Stress Management - Tips for Health Care Professionals

Written by Madison School of Healthcare On Wednesday, 09 March 2016. Posted in Healthcare Insights

Stress Management - Tips for Health Care Professionals

As a medical professional, you dedicate your life to taking care of others — but do you remember to take care of yourself? The physical and emotional demands of working long hours, dealing with patients and family members, and, in some cases, handling life-or-death situations can be a lot to handle.

Chronic stress can lead to health problems, decreased productivity and other serious issues. You probably already know this, because you work in health care. While a little bit of stress will always come with your job title, there are ways you can improve your mental and physical wellbeing.

Emotional Self Care

Sometimes, no matter how hard you work, things still won't go your way. This is much more difficult to deal with when your job is to care for people struggling with illness. Working in health care can take a toll on your emotions, and your heavy work load, paired with longer hours, don't leave a lot of time for self care. However, these simple activities can help you work through some of the tough stuff.

  • Find healthy distractions: Whether it's a night out with friends, a night in watching a light-hearted movie on Netflix, or taking up a hobby like crafting or ultimate Frisbee, giving yourself some time to "unplug" from your work life in a healthy way can be helpful after an emotionally draining work week.

  • Get introspective: You can't ignore feelings forever. Take some time to reflect on the issues that are bothering you. Think through proactive steps you can take to improve the issues that you can control, and learn to let go of the things that you can't.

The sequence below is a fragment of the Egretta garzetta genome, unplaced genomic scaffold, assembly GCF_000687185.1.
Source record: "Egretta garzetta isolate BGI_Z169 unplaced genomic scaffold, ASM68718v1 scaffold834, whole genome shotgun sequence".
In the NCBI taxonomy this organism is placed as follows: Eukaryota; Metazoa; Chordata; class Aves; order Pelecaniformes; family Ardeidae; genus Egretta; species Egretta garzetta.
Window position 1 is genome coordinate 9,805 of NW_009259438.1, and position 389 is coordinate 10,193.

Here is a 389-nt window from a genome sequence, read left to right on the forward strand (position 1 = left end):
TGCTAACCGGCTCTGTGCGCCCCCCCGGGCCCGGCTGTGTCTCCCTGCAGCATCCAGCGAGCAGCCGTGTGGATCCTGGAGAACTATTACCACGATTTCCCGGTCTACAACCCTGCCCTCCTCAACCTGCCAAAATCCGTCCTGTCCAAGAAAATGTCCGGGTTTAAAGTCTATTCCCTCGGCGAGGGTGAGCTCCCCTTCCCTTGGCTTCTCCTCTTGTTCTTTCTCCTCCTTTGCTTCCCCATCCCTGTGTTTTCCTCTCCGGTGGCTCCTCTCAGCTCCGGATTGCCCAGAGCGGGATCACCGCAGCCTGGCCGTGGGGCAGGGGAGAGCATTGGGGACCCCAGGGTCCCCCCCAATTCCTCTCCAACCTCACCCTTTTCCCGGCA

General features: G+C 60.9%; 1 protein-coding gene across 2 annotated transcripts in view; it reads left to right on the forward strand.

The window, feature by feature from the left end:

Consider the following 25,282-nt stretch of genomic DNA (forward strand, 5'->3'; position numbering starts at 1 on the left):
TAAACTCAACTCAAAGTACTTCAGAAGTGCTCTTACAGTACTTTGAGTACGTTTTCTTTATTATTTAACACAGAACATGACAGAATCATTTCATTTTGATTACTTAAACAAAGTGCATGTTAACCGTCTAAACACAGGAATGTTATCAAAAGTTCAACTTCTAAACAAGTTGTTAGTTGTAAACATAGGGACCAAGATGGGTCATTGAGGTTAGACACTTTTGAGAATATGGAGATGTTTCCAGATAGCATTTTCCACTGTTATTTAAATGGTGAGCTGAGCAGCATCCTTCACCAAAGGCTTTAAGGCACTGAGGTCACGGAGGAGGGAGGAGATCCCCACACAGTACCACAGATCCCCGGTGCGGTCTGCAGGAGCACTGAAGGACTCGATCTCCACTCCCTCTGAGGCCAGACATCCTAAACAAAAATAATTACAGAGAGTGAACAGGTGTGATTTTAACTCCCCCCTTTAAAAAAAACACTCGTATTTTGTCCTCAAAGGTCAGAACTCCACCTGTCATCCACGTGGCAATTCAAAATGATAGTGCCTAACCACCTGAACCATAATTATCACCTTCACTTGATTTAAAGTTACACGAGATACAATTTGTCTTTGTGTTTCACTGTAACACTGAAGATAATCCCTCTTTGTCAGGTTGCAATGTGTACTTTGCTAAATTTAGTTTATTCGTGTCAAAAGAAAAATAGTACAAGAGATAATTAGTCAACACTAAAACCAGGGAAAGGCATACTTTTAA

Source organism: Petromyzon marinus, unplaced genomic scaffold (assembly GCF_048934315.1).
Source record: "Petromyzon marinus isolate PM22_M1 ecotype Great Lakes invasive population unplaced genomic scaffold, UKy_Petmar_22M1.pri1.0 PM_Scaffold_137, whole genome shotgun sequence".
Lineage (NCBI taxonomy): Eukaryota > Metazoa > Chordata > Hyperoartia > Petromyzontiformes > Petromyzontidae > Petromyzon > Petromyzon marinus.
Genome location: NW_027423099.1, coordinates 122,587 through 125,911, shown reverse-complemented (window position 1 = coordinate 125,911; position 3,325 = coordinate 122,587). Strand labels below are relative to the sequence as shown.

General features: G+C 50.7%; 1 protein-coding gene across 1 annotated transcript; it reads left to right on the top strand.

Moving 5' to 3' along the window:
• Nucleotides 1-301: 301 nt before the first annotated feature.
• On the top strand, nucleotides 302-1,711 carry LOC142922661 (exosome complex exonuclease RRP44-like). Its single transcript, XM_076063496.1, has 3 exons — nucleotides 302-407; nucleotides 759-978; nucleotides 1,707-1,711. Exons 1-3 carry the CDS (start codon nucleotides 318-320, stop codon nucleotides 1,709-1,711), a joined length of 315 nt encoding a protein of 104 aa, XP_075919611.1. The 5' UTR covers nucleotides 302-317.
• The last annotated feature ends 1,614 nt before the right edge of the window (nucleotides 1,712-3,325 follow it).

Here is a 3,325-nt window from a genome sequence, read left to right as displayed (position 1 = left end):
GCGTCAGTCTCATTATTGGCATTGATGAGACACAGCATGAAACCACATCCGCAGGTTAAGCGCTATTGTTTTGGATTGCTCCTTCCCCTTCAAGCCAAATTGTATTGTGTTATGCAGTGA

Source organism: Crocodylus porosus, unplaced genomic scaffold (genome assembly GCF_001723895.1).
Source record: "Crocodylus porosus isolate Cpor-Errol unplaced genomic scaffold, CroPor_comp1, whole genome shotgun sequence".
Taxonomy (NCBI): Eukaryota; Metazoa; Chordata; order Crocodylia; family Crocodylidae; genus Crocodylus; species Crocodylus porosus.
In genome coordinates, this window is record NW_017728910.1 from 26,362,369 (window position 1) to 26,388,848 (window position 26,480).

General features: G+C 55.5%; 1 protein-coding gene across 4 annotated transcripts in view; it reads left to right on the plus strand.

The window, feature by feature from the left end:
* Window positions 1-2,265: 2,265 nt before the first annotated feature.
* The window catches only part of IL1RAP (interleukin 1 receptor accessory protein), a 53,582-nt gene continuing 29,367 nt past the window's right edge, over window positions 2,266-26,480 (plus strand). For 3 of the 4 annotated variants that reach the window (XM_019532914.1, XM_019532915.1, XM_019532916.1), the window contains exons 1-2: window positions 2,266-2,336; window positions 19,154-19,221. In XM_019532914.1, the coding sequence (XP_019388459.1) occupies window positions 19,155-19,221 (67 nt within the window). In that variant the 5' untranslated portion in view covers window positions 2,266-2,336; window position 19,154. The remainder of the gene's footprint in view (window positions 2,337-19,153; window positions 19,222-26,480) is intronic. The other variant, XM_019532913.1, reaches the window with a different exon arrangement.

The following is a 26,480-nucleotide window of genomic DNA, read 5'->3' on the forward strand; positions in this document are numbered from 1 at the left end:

• Talk about it: Find a friend, family member or loved one that you trust and talk about what is bothering you. The release of saying things out loud is helpful in and of itself, but tapping an outside perspective can help you work through problems in ways that you might not be able to on your own.

Reduce Physical Stress

Not only does stress affect your mental state, it can affect your body too. And the physical demands of working in health care (standing for long periods of time, working odd hours, etc.) don't help either. When you do have time, these activities can help relieve physical stress.

  • Exercise: From kick boxing to yoga, the simple act of getting moving can immediately make you feel better. Don't have time? Even going for a walk, stretching for 15 minutes, or doing a lap up and down the stairs at work can help.

  • Get better sleep: Working in health care and getting enough sleep may sound impossible. But it is possible to make the most of the sleep that you do get. For more restful sleep, use these tips:

    • Avoid looking at screens (phones, laptops, TVs, etc.) within two hours of your bedtime.

    • Keep your room as dark as possible.

    • Breathe deeply as you start to fall asleep and envision a peaceful environment.

  • Schedule a massage: This is pretty self explanatory, but not only will this allow you to pamper yourself, it can also help relieve fatigue and physical pain caused by work and stress.

Addressing your mental and physical health is crucial when working in a high stress environment such as health care. Putting effort toward being your best possible self will help you make it through even the most difficult days.

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Madison School of Healthcare

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